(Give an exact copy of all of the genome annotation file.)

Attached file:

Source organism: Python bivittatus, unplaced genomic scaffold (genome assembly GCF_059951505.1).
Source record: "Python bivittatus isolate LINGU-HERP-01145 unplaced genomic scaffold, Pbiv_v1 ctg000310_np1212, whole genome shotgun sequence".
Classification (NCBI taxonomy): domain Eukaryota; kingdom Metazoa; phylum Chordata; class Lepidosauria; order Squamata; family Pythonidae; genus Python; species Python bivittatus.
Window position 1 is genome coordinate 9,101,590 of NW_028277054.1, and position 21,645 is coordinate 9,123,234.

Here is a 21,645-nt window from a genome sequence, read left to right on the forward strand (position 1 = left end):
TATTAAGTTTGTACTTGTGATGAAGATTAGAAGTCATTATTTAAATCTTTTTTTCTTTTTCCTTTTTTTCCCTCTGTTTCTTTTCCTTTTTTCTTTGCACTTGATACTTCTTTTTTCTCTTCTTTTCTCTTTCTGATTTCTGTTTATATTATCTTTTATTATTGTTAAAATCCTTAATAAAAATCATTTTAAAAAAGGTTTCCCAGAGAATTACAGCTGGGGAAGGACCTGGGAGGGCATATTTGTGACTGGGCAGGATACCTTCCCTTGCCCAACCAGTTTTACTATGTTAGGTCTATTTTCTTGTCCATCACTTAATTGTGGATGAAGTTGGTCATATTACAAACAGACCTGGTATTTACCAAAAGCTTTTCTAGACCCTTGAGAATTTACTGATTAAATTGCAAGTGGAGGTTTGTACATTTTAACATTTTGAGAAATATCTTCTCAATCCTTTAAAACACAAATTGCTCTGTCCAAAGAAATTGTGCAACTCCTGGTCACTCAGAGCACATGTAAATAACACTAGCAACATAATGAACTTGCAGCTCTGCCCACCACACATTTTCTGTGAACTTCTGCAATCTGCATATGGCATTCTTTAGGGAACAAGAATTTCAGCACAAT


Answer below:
Source organism: Python bivittatus, unplaced genomic scaffold (genome assembly GCF_059951505.1).
Source record: "Python bivittatus isolate LINGU-HERP-01145 unplaced genomic scaffold, Pbiv_v1 ctg000310_np1212, whole genome shotgun sequence".
Classification (NCBI taxonomy): domain Eukaryota; kingdom Metazoa; phylum Chordata; class Lepidosauria; order Squamata; family Pythonidae; genus Python; species Python bivittatus.
Window position 1 is genome coordinate 9,101,590 of NW_028277054.1, and position 21,645 is coordinate 9,123,234.

Here is a 21,645-nt window from a genome sequence, read left to right on the forward strand (position 1 = left end):
TATTAAGTTTGTACTTGTGATGAAGATTAGAAGTCATTATTTAAATCTTTTTTTCTTTTTCCTTTTTTTCCCTCTGTTTCTTTTCCTTTTTTCTTTGCACTTGATACTTCTTTTTTCTCTTCTTTTCTCTTTCTGATTTCTGTTTATATTATCTTTTATTATTGTTAAAATCCTTAATAAAAATCATTTTAAAAAAGGTTTCCCAGAGAATTACAGCTGGGGAAGGACCTGGGAGGGCATATTTGTGACTGGGCAGGATACCTTCCCTTGCCCAACCAGTTTTACTATGTTAGGTCTATTTTCTTGTCCATCACTTAATTGTGGATGAAGTTGGTCATATTACAAACAGACCTGGTATTTACCAAAAGCTTTTCTAGACCCTTGAGAATTTACTGATTAAATTGCAAGTGGAGGTTTGTACATTTTAACATTTTGAGAAATATCTTCTCAATCCTTTAAAACACAAATTGCTCTGTCCAAAGAAATTGTGCAACTCCTGGTCACTCAGAGCACATGTAAATAACACTAGCAACATAATGAACTTGCAGCTCTGCCCACCACACATTTTCTGTGAACTTCTGCAATCTGCATATGGCATTCTTTAGGGAACAAGAATTTCAGCACAAT